By Sujey Edward, Chief Technology Officer
Historically in the President’s Management Agenda (PMA), IT modernization is specifically called out as a driver of transformation. The PMA reports that enhancing mission effectiveness is the top goal, by “improving the quality and efficiency of critical citizen-facing services, including the increased utilization of cloud-based solutions.” To reach this goal, agencies need to develop a process that allows quicker delivery of services to complete critical missions. Moving from DevOps to NoOps – effectively eliminating unnecessary operations by reimagining processes to achieve the same or better results through automation – is one weapon against inefficiency.
Naysayers will tell you NoOps is a pipedream, but NoOps is a logical, necessary evolutionary step forward from DevOps. Innovators are finding more ways to take manual labor out of the everyday, eliminating meeting after meeting while skipping the hands-on execution of time-consuming tasks. And there’s nothing wrong with that – it means talent pools are putting their efforts into deeper development and better maintenance, getting work done more quickly than ever before. Government agencies need to adopt this practice to help meet the mandates of the PMA. Here are five ways to do it:
- Understand NoOps – Your organization can’t evolve to NoOps if it holds false beliefs about it. So first, get over the notion that NoOps means no human intervention. Also get past the myth that moving to NoOps happens immediately. NoOps requires real labor by real people who need to spend time working at tasks that truly require the human touch. NoOps will, over time, massively redistribute those individuals’ talent by automating tasks that don’t need to be handled by busy employees. And don’t worry. You will still have processes checked and evaluated, but much of that will be automated, too. Plus, you’ll move to NoOps by using tools that already exist while eliminating needless operations at a pace that makes sense. For agencies, this means serving the public more rapidly and effectively.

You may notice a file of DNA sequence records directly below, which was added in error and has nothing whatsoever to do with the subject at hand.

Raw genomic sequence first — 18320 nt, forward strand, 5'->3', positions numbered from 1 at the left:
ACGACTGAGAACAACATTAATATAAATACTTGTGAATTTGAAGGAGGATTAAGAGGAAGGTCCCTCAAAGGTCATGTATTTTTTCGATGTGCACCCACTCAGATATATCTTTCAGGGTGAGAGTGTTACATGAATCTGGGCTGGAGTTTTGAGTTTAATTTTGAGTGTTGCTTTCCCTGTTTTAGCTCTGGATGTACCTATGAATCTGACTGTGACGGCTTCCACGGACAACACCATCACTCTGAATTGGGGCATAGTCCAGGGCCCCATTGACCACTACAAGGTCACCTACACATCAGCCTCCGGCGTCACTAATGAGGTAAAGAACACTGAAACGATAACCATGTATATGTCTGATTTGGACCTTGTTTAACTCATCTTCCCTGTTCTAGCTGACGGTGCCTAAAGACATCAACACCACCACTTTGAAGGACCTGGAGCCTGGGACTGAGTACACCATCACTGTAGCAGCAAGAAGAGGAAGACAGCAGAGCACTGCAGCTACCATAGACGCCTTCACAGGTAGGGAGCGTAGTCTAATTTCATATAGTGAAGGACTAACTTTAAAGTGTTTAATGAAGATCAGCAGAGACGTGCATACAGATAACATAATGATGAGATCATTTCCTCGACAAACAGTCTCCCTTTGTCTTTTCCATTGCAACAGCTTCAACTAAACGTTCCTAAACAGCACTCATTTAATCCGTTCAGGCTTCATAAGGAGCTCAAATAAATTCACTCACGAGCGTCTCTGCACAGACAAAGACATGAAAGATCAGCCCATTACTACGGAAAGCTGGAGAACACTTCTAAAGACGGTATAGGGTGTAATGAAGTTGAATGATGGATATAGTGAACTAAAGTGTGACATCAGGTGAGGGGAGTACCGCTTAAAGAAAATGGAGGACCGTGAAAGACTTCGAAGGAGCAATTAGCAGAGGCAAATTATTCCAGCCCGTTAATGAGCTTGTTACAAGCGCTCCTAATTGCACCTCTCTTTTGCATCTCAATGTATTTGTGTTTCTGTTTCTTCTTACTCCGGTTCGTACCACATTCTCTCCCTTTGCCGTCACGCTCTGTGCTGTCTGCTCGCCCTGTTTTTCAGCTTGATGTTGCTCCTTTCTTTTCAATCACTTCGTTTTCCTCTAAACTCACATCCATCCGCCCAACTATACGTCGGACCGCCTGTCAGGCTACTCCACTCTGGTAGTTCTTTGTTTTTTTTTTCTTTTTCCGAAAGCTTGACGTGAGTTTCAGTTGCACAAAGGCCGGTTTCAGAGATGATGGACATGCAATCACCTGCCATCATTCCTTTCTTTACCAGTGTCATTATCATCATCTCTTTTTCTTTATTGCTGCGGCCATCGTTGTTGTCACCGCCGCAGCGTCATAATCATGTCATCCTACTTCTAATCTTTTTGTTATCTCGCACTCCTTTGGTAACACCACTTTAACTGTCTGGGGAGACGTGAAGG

- Create a map – Once you get past limiting thinking, you’re ready to map your current processes and the time it takes to go from concept to execution. Let’s use the example of a driver trying to renew a license. Traditionally, it would take hours, from driving to the DMV to standing in line to waiting for paperwork to be processed to waiting for the new license to be generated. Those details would be included in your map. Then you would ask, what additional steps are taken to renew a license? What details are missing, and how can this process be improved? Map out every move the customer and the agency currently take to get someone a new license.
- Identify the tech – Now it’s time to list the tools you’re currently using that could automate any part of this process. Start with the simplest parts of the map. In the case of the driver’s license renewal, this could mean eliminating waiting for paperwork to be processed by utilizing an existing database to populate forms based on a personal identifier and emailing it to the driver before they ever leave their house. It might also mean fact-checking by automatically sending out questionnaires, which could be uploaded by the driver and auto-processed by the system. Examine the tech you’re using now to determine how you can use it more effectively later.
- Maximize the tools – Now put step three into motion by maximizing your current tools to increase their efficiency. In our NoOps example, this means further developing the database to the point at which a personal identifier would pre-populate forms, making the process easier for the driver and the agency. The email and processing systems would also be candidates for optimization. In this step, you would address database security and flexibility, building and expanding testing to ensure private information is protected.
- Make decisions – Finally, remove and automate manual decision points if they are not adding value. Rest assured – you will still audit (which can also be automated), and by keeping the right architecture, security, and processes in place, that automation can reduce the likelihood of error. In our example, the license paperwork processing can be made based on the information entered by the driver and checked by the agency system, significantly reducing in-person wait times.
This is how innovators are getting more done faster and with greater accuracy. And it can work at the agency level. Don’t believe the naysayers. With careful thought and planning, NoOps can help agencies meet missions more effectively to better serve the public.
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